10.What is pedigree analysis? Suggest how such an analysis, can be useful.
Ans. Pedigree analysis is study of pedigree for the transmission of particular trait and finding the possibility of absence or presence of that trait in homozygous or heterozygous state in a particular individual. Pedigree analysis helps-
(i)in analysis of transmission of character in family over generation.
(ii)in genetic counselling of disease like haemophilia.
(iii)to identify whether a particular genetic disease is due to recessive gene or a dominant gene.
(iv) to identify the possible origin of the defective gene in the family or in a population.

11.How is sex determined in human beings?
Ans. Sex determination refers to the mechanisms employed by organisms to produce offsprings that are of two different sexes. The sex of an individual is determined by the genetic information present in the individual’s sex chromosomes. Sex determination in human is done by XY type chromosome. In humans, females have two XX chromosomes and males have two different chromosomes (XY).

12.A child has blood group O. If the father has blood group A and mother of blood group B, work out the genotypes of the parents and the possible genotypes of the other off springs.
Ans.

13.Explain the following terms with example
(a)Co-dominance
(b)Incomplete dominance
Ans.(a) Codominance : Codominance is the phenomenon of two contrasting alleles of the same gene lacking dominant recessive ratio and expressing themselves simultaneously when present together. E.g. ABO blood group system – Human blood group AB is formed when alleles of blood groups A and B are present together (IAIB). Such RBCs carry both antigen A & B showing that both die alleles are expressing their effect phenotypically & codominant.
(b) Incomplete dominance : Incomplete dominance may be defined as the partial /expression of both alleles in a heterozygote so that the phenotype is intermediate between those of two homozygotes. In this none of the allele is completely dominant, e.g., Pink colour flower in dog flower. In Mirabilis jalapa & Snapdragon or dog flowers, there are two types of flower colour in pure state-red & white. When the two types of plant are crossed, the hybrid or plants of Fj generation have pink flowers. The pink colour apparently appears either due to mixing of red & white colours (incomplete dominance) or expression of a single gene for pigmented flower which produces only pink colour.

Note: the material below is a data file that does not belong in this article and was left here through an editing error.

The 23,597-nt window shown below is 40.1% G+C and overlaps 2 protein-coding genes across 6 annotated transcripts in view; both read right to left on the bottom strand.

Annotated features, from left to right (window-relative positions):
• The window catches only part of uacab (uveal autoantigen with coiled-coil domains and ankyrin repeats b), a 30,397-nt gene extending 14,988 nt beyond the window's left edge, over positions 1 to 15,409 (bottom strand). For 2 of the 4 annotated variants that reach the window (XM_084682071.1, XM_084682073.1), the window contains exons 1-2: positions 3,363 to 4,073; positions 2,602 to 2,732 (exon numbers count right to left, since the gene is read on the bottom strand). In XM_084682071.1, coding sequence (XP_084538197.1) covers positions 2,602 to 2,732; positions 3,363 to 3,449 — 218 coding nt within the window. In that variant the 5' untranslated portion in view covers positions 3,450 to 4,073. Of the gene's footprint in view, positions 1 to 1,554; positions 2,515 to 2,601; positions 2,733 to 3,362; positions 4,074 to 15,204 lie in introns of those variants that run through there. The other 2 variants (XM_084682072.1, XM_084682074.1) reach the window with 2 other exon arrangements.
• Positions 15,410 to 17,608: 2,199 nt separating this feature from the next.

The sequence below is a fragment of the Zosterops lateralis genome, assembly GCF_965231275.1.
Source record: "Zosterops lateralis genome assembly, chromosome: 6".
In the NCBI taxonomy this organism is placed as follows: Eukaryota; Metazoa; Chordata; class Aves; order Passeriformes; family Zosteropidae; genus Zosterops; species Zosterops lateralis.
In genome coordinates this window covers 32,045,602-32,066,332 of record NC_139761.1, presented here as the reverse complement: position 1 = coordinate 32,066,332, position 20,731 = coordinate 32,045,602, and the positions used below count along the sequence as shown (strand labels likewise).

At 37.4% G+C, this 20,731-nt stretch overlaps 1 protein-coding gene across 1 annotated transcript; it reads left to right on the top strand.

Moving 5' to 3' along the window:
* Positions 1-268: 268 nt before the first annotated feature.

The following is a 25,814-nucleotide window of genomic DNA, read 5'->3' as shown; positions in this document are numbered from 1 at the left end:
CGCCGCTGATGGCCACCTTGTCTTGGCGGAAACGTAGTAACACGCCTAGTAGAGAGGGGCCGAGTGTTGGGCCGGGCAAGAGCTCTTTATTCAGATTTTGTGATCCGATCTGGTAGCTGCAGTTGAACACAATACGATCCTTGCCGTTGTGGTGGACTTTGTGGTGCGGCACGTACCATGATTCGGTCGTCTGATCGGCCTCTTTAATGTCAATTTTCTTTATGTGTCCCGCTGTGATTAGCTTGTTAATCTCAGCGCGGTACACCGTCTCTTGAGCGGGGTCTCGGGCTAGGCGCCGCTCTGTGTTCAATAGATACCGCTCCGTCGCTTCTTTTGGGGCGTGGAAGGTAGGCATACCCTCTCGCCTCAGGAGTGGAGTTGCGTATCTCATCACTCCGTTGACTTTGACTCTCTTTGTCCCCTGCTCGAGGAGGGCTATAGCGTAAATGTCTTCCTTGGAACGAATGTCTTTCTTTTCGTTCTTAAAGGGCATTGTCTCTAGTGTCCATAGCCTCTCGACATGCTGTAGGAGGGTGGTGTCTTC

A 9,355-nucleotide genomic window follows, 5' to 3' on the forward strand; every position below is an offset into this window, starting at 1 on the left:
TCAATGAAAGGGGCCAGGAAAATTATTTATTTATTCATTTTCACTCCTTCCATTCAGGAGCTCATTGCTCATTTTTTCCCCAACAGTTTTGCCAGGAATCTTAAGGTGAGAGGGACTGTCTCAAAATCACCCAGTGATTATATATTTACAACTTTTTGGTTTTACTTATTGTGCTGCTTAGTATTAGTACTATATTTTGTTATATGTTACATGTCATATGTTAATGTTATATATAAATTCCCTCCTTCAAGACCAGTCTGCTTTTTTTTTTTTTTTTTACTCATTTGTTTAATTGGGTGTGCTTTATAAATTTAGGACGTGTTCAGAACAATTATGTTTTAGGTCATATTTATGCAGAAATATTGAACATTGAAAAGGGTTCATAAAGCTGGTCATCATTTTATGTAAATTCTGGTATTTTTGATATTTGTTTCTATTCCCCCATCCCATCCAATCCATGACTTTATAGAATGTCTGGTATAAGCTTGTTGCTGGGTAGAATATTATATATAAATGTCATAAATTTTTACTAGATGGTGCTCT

14.What is point mutation? Give one example.
Ans. Mutations arising due to change in single base pair of DNA is called point mutation. Eg., sickle cell anaemia, haemophilia.

15.Who had proposed the chromosomal theory of the inheritance?
Ans. Sutton and Boveri proposed the chromosomal theory of the inheritance. The theory believes that chromosomes are vehicles of hereditary information possess mendelian factors or genes and it is the chromosomes which segregate and assort independently during transmission from one generation to the next.

16.Mention any two autosomal genetic disorders with their symptoms.
Ans. Sickle cell anaemia : Haemoglobin has less 02 transport, sickle shaped RBCs etc.
Phenylketonuria : Mental retardation (due to accumulation of phenylalanine in brain), hypopigmentation of skin & hair, eczema etc.

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Author: https://easybiology.science.blog/

Rjeshkumar Principal Kendriya Vidyalaya No.1 Devlali (Nashik),Maharashtra